With UTM projections, this difference is not more than 3°. At worst, then, you might ask for a sun azimuth of 315° and instead get one of 312°. I doubt whether you can notice this difference.

The last problem we might wonder about is whether shadows calculated by the hillshading algorithm are distorted. Are they foreshortened in an east–west direction when the hillshade is re-projected into a metric projection? The answer to this may be surprising: the GDAL hillshading algorithm does not calculate shadows. It calculates shadowed surfaces, but this is purely on the basis of the slope and aspect of the cell it is looking at (and its eight neighbours).

In other words, a piece of terrain at the bottom of a deep gorge will be rendered purely on the basis of its slope and aspect, as if the sun could shine on it right through the surrounding mountains.

Hence, no, we do not need to worry that shadows will be shortened.


All of these things considered, I come to the surprising (for me) conclusion that yes, you actually can often just hillshade a DEM that’s still projected in degrees, using the scale factor 111,120. It seems heretical, but when I can’t tell the difference in the results, I have to admit that for practical purposes it’s a good solution.

QGIS 3 and Vector map tiles

If you’ve ever tried printing a map from the Open Street Map tile service (available in QGIS through QuickMapServices plugin) you’ve experienced the annoyance of having all your labels come out tiny. In other words, you see this on the screen…

But then you get this out of your 300 dpi print layout….

The reason those labels and icons come out so small with raster tiles is that your screen display is something like 96 pixels/inch, but the print layout has to pack them down to 300 pixels/inch. The print layout also winds up asking for tiles at a higher zoom level. Text labels and icons, like everything else, are “baked” into the raster tiles at a reasonable size for display at 96 dpi. At 300 dpi, everything is much smaller.

In 2018 I described, at the end of a post, a way to work around this, but now there’s a better option. If you work instead with vector tiles, the text labels are not baked into the tile: they are rendered by QGIS. This means that if the label is supposed to be 2.5 mm high, it’ll be 2.5 mm high no matter what dpi you export at out of the print layout.

QGIS 3.14 and above can handle vector tile servers as data sources. This means the server sends tiles of vector data, which are then styled at the user’s end by QGIS.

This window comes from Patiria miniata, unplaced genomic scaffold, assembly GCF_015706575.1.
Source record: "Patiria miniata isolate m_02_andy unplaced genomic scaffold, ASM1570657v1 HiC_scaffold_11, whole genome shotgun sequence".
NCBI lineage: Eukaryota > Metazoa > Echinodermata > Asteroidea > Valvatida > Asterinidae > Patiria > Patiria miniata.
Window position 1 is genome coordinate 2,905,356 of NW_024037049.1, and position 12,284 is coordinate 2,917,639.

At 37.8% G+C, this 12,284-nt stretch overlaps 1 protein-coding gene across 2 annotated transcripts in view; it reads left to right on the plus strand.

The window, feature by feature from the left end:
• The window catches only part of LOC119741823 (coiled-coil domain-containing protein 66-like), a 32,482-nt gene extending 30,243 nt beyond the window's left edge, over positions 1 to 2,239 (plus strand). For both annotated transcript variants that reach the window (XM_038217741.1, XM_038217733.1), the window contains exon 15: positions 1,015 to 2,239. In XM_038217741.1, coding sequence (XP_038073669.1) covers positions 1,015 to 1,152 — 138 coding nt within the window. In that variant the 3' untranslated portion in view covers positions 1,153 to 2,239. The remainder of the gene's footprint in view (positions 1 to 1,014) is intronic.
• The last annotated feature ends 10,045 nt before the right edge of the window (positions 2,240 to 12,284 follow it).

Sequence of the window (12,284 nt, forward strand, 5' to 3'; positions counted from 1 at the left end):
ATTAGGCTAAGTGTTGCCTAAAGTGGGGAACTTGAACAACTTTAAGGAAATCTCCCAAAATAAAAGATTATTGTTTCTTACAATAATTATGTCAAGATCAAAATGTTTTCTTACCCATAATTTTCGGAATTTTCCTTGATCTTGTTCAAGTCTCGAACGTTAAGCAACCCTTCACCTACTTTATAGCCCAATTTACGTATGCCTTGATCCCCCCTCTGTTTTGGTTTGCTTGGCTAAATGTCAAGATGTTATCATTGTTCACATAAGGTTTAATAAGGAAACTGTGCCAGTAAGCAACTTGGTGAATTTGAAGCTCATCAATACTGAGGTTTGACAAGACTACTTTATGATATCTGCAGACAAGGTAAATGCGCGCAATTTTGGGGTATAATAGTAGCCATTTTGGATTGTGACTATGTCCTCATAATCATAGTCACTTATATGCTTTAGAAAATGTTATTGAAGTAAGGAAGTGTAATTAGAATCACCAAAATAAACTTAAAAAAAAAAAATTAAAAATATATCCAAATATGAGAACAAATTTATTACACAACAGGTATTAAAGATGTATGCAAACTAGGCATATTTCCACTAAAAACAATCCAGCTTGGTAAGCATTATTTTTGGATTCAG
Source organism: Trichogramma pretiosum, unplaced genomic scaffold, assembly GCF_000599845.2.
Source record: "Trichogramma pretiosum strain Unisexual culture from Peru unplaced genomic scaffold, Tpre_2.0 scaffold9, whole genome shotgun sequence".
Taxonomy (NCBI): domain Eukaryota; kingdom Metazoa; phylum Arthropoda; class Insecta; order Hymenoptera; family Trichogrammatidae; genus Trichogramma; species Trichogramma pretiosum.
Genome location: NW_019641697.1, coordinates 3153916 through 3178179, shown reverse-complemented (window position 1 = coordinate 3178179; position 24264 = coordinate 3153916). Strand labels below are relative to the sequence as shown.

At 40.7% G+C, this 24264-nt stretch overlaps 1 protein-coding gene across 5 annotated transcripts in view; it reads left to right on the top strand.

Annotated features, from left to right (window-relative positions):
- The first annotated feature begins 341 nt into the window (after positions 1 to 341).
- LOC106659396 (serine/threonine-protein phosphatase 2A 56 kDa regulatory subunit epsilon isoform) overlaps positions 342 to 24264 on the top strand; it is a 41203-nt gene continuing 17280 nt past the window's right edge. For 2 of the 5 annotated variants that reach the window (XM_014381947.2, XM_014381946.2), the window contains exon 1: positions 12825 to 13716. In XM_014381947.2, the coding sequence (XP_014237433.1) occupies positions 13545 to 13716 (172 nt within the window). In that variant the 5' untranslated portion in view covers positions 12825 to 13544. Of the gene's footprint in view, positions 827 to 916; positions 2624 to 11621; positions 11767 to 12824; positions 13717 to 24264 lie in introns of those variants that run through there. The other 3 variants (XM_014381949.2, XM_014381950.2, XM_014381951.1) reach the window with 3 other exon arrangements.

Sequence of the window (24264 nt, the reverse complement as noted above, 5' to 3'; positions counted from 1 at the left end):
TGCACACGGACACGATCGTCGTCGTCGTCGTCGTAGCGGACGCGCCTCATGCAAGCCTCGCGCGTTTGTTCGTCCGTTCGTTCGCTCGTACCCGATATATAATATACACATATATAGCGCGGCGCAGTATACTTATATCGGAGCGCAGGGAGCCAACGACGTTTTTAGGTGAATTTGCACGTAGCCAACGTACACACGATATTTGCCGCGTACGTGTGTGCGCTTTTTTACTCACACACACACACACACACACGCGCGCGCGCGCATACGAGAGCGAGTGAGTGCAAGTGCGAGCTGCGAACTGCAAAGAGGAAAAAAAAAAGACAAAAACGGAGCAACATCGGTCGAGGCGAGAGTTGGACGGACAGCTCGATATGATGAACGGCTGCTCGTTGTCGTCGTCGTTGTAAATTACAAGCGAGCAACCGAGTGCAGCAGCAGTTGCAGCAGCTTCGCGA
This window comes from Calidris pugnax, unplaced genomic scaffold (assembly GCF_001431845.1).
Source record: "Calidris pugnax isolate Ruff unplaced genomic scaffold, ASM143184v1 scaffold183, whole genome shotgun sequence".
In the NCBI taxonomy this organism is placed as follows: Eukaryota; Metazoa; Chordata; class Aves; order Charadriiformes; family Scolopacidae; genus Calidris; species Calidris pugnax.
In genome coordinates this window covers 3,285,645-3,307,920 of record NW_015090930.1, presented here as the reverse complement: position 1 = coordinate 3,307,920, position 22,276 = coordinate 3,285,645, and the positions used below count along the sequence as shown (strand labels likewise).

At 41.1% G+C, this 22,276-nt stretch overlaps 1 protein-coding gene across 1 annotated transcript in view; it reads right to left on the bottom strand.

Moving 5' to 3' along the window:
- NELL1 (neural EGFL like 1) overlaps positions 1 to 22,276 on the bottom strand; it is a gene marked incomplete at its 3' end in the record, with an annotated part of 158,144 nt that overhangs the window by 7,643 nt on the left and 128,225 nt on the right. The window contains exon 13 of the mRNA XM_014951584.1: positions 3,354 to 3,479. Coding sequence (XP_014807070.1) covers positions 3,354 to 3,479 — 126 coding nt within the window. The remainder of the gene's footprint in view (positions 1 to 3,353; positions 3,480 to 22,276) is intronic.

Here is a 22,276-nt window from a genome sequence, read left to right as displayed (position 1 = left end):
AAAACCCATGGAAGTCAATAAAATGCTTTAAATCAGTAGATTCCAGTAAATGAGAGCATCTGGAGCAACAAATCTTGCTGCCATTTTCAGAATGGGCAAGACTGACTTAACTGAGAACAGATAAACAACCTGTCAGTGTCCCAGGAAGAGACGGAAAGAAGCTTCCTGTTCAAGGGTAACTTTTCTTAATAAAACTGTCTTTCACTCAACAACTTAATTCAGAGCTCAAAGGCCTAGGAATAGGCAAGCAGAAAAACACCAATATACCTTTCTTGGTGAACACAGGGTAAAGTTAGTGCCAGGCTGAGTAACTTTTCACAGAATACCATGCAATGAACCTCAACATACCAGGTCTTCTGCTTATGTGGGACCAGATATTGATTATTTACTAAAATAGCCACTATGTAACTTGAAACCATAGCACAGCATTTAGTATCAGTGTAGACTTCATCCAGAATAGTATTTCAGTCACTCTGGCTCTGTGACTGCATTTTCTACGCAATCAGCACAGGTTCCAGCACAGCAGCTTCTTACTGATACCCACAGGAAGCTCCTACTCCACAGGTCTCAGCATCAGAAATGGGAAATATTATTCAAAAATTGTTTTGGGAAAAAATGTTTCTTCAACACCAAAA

How they work

Vector map tiles (VMTs) were not developed for GIS use. Their main use is for people viewing maps through browsers. You commonly have a map that’s been embedded in a web page that includes the javascript libraries for mapbox rendering, such as here.

But vector tiles offer the cartographer a lot. As raster tiles, OpenStreetMap data was ideal for areas where you just could not get decent data—if, say, you were mapping the streets of a city in Turkmenistan. But now, as vector tiles, this data allows you to control colours, line weight, font, and, of course the visibility of elements. Imagine your own version of OpenStreetMap, with pink highways, no railroads and emphasized parks, and you begin to get the idea.

There are multiple formats for tiles, but here we’ll just look at the Mapbox vector tiles format, since that is what QGIS can support.

Because vector map tiles are designed to be viewed over the internet, the most basic principle of VMTs is that you typically to have a tile server, which is firing off vector tiles of data, and a GL style file that understands what data layers are delivered in this server’s tiles, and tells the browser how to render that data. Often these are at different URLs.

The URLs of vector tile servers look like this:

The z, y and x in curly brackets get replaced by the zoom level, row and column, and the data comes as a PBF (Protobuf) file or a MVT (Mapbox vector tile) file.

The GL style file, on the other hand, is a text file in JavaScript Object Notation (JSON). It might begin like this, with information on the sources for tiles, sprites and glyphs (VMT lingo for markers and fonts):

  "version": 8,
  "name": "Positron",
  "metadata": {...  },
  "sources": {
    "openmaptiles": {